"So I didn't miss my mother much. But my father -- since I was, after all, his idea -- him, I missed. And though I didn't know what he looked like, Gran said he was something like Rew, and that made a nice picture in my mind."

As summer begins, eleven year-old Annie dreams of getting tall, of having an adventure, and of meeting her father. But that last wish is impossible because, as she's been told by Gran, her and Rew's father is dead, killed in a fight with an angry man. Nevertheless, Annie repeatedly sets her father as the starring character in the many heroic adventure stories Annie dreams up and tells her brother Rew (who is named after their father Andrew) when the two of them are out playing in the "zebra" forest behind Gran's isolated house.

And then, late one evening, an escaped convict from the nearby state prison abruptly forces his way into Gran's isolated house and takes Annie hostage. The convict has red hair like Rew. When Gran hears the disturbance and comes downstairs, she confirms the impossible -- the escaped convict is their father, Andrew Snow. She'd lied to Annie about what had really taken place. Andrew Snow is alive.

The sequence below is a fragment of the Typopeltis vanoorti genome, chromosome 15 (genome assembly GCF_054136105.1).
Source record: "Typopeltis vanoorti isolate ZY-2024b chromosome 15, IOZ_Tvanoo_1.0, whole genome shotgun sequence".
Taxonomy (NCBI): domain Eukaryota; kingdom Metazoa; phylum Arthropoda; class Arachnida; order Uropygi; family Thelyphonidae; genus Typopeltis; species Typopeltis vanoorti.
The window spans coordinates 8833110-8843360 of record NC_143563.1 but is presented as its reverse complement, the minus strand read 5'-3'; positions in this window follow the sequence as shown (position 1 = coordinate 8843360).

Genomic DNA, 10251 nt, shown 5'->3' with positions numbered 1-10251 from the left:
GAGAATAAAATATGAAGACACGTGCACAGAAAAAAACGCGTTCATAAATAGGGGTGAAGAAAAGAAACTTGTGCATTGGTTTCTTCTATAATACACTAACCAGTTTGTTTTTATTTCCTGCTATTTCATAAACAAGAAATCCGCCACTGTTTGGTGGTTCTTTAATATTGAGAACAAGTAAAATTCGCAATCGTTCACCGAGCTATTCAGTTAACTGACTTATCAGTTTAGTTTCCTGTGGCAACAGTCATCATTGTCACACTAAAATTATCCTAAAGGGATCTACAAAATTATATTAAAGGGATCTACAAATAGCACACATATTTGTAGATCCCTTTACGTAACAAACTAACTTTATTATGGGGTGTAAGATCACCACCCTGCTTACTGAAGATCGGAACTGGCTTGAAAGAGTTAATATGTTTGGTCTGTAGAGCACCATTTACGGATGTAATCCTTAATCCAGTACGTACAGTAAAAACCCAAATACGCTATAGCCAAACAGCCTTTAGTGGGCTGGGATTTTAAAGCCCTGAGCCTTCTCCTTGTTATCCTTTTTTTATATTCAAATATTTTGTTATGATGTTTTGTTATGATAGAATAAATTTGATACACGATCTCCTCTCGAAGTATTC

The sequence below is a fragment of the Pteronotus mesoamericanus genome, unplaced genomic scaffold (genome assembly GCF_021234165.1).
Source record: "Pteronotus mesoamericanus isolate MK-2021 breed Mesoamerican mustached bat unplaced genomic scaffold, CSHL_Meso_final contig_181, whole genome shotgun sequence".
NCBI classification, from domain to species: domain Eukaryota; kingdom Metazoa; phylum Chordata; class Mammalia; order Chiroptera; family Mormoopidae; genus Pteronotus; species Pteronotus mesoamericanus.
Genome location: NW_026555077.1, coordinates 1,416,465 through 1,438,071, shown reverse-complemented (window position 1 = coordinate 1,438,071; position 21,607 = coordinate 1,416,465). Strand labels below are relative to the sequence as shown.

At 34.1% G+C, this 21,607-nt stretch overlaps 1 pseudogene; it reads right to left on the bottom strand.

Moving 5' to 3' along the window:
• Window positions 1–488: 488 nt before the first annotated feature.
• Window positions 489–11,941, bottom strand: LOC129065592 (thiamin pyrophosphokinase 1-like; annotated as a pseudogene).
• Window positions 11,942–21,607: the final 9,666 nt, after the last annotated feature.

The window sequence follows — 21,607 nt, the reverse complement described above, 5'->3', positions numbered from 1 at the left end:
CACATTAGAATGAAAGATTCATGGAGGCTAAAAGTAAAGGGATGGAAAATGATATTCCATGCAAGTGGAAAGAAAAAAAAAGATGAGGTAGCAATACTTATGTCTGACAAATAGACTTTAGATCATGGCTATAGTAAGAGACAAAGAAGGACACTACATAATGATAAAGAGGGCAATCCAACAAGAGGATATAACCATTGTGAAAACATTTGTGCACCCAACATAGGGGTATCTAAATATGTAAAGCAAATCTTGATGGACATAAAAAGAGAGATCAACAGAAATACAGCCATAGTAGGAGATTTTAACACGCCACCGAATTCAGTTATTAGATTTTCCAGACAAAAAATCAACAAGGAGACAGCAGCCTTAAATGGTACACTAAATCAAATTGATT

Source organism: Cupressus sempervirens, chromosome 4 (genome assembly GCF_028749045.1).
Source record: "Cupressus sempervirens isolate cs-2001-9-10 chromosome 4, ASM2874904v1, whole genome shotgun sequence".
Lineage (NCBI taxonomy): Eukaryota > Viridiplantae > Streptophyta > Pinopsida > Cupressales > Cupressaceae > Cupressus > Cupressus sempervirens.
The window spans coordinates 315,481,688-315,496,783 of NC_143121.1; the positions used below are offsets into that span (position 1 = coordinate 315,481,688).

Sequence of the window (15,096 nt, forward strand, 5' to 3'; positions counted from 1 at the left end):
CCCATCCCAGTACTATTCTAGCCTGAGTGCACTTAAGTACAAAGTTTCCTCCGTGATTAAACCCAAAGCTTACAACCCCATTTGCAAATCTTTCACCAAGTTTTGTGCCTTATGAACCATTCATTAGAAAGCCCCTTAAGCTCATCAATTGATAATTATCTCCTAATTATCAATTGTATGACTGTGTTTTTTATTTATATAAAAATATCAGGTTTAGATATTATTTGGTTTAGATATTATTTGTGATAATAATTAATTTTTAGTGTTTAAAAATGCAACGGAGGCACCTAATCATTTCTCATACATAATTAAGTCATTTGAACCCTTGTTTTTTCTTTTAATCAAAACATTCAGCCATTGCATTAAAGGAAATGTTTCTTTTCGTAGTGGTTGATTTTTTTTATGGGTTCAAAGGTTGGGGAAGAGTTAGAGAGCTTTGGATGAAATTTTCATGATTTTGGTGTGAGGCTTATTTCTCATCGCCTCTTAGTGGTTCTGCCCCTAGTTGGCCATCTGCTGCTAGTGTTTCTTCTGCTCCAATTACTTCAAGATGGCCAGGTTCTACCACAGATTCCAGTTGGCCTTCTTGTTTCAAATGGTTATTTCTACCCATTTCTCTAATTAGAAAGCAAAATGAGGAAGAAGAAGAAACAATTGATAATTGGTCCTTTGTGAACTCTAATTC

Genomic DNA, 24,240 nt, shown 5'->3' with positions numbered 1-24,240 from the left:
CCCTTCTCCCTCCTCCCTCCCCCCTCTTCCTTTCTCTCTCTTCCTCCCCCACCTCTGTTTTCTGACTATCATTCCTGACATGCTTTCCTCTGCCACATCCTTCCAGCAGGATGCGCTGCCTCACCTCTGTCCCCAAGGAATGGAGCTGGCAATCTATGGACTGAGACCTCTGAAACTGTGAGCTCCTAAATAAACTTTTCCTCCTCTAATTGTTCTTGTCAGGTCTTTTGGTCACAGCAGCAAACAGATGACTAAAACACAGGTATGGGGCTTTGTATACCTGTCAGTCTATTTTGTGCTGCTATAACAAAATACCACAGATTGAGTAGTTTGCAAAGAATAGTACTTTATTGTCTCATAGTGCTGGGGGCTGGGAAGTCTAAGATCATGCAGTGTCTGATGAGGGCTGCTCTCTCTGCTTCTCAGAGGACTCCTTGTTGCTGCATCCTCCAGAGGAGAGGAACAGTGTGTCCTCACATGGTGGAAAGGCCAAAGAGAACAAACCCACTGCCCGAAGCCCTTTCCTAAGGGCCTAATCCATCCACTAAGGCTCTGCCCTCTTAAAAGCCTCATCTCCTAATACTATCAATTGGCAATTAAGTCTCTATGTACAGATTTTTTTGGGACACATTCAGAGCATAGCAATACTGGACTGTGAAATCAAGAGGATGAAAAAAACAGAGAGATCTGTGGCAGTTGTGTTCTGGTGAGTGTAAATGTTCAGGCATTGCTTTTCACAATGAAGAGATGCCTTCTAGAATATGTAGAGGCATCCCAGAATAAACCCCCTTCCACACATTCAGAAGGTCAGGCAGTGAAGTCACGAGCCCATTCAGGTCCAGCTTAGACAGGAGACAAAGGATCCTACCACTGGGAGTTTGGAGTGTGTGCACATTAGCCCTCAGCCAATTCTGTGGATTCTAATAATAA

ZEBRA FOREST is the story of the ensuing weeks as Annie, in large part, ignores her little brother's tense anger, her grandmother's despair, and the fact that Andrew Snow is an escaped murderer, so that she can come to know her father, the man. The tale is set in 1980 against the daily news of the Americans being held hostage in Iran, and against the classic story Treasure Island, which all four characters love.

"'Electricity builds up in the air,' he said...'It's got to go somewhere.'"

I love how ZEBRA FOREST closely examines the behavior of these three generations as the drama and electricity build up in the house, seeking release. It makes for one of those compelling one-day, gulp-it-down stories.